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Researchers Develop a Comprehensive List of Potentially Inappropriate Medicines in Australia

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Mason Walker
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Researchers Develop a Comprehensive List of Potentially Inappropriate Medicines in Australia

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In a significant development in the Australian healthcare system, researchers have developed a first-of-its-kind list of 16 potentially dangerous medications and their safer alternatives. Known as Potentially Inappropriate Medicines (PIMs), these medications carry high risks of severe adverse effects, drug interactions, increased risk of falls, and even death. This study, spearheaded by Dr. Kate Wang, underscores the importance of recognizing medications with a higher risk of negative clinical outcomes, particularly for older individuals who often require multiple medications to manage their health conditions.

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A Multidisciplinary Approach

The study draws on the expertise of a multidisciplinary panel, bringing together 33 clinicians and researchers with proficiency in geriatrics, general medicine, pharmacy, clinical pharmacology, general practice, and epidemiology. The panel considered a total of 130 medications or medication classes, identifying 16 as potentially inappropriate for older people under specific conditions. This list includes common medications such as ibuprofen, lorazepam, and codeine, some of which can be replaced by safer alternatives like paracetamol.

Updating the Existing PIMs List

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The existing PIMs list in Australia that was developed 15 years ago was in need of a significant update due to changes in the medications available in the country. The researchers utilized the Delphi technique - a structured method of consensus-building - to update the list. The new list of 19 medicines or medicine classes is intended to guide clinicians in assessing medication appropriateness in older people in Australian clinical settings.

Importance of Individualized Medication Reviews

While the medications on this list provide clinical benefits if used appropriately, the study stresses the importance of individualized medication reviews, especially for older people. The Royal Australian College of General Practitioners (RACGP) experts also highlight the need for evidence-based non-drug therapies and strategies for older patients. Medication-related adverse effects contribute to 20% of unplanned hospital admissions, half of which are potentially preventable, making individualized patient assessment critical.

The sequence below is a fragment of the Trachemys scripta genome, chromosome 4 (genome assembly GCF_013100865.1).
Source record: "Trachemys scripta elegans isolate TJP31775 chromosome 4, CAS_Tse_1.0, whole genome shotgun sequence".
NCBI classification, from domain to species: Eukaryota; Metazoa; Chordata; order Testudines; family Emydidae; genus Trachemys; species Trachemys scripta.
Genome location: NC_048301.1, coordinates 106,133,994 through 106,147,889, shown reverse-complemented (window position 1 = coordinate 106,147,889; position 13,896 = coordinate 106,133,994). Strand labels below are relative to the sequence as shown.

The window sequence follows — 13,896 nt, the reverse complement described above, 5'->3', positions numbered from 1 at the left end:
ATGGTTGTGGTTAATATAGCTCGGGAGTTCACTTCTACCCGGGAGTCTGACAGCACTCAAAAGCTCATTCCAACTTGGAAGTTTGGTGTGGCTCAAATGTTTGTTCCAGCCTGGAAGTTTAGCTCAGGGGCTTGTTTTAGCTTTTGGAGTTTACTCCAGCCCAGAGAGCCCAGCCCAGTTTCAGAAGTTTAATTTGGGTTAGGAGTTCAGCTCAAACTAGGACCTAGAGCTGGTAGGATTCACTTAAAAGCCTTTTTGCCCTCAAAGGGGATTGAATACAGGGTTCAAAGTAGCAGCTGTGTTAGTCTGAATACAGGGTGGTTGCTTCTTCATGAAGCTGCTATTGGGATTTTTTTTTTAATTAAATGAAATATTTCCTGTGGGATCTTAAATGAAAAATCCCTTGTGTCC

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Implications for Healthcare Practitioners and Patients

This updated list of PIMs and their safer alternatives is designed to serve as a tool for healthcare practitioners, researchers, policymakers, consumers, and family members. By providing safer alternative medicines, the list aims to improve medication management and safety for older people, who are at a high risk of medication-related harms.

Next Steps

Following the development of this list, the researchers are now assessing the prevalence of PIM use in Australia. This research is expected to provide valuable insights into medication safety for older people and guide future interventions to prevent medication-related harm.

In conclusion, the development of this Australian-first list of potentially inappropriate medicines is a major step forward in ensuring medication safety for older people. It underscores the importance of regular, individualized medication reviews and the need for safer alternatives to potentially dangerous medications.

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